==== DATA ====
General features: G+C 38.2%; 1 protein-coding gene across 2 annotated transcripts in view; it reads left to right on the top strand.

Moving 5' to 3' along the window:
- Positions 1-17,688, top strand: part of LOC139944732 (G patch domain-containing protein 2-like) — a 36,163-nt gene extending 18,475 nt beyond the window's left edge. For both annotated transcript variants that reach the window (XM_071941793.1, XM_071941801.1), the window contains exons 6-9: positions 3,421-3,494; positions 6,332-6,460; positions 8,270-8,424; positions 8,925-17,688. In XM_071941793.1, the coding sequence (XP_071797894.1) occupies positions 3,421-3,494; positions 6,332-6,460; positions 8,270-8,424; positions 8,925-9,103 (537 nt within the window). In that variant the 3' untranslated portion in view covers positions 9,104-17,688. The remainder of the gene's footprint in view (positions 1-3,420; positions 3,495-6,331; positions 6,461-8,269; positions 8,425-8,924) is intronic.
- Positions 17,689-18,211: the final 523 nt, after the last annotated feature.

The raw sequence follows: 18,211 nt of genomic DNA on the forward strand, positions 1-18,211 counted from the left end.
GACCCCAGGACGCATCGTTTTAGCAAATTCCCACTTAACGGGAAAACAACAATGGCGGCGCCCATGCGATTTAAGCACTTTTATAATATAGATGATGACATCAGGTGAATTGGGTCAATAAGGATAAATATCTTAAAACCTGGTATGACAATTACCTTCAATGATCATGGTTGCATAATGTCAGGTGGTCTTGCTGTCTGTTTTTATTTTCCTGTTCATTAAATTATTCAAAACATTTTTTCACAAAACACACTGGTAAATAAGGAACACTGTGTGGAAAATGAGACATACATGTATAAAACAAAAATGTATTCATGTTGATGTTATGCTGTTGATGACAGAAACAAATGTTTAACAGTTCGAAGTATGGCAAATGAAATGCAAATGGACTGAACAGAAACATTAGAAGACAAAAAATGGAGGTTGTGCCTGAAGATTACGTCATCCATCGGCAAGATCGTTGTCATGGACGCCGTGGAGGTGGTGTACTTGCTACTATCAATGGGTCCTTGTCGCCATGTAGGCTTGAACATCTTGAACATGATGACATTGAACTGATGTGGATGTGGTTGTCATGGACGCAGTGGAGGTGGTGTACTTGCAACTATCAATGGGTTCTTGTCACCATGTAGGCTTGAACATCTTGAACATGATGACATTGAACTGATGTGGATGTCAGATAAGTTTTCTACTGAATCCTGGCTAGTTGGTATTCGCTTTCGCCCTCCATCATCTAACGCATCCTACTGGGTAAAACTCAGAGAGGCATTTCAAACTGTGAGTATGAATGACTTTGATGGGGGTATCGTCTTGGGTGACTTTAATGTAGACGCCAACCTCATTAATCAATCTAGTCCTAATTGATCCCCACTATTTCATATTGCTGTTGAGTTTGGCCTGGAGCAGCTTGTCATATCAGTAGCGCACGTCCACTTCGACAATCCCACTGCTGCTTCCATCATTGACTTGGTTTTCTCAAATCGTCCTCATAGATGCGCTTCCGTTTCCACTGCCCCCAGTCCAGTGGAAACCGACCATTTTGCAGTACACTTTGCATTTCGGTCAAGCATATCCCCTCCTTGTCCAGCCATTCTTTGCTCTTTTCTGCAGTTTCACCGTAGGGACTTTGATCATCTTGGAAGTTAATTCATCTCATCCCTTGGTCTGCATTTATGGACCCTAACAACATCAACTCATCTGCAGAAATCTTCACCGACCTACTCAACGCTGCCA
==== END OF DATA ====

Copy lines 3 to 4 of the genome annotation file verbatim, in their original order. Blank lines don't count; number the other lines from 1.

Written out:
- Positions 1-17,688, top strand: part of LOC139944732 (G patch domain-containing protein 2-like) — a 36,163-nt gene extending 18,475 nt beyond the window's left edge. For both annotated transcript variants that reach the window (XM_071941793.1, XM_071941801.1), the window contains exons 6-9: positions 3,421-3,494; positions 6,332-6,460; positions 8,270-8,424; positions 8,925-17,688. In XM_071941793.1, the coding sequence (XP_071797894.1) occupies positions 3,421-3,494; positions 6,332-6,460; positions 8,270-8,424; positions 8,925-9,103 (537 nt within the window). In that variant the 3' untranslated portion in view covers positions 9,104-17,688. The remainder of the gene's footprint in view (positions 1-3,420; positions 3,495-6,331; positions 6,461-8,269; positions 8,425-8,924) is intronic.
- Positions 17,689-18,211: the final 523 nt, after the last annotated feature.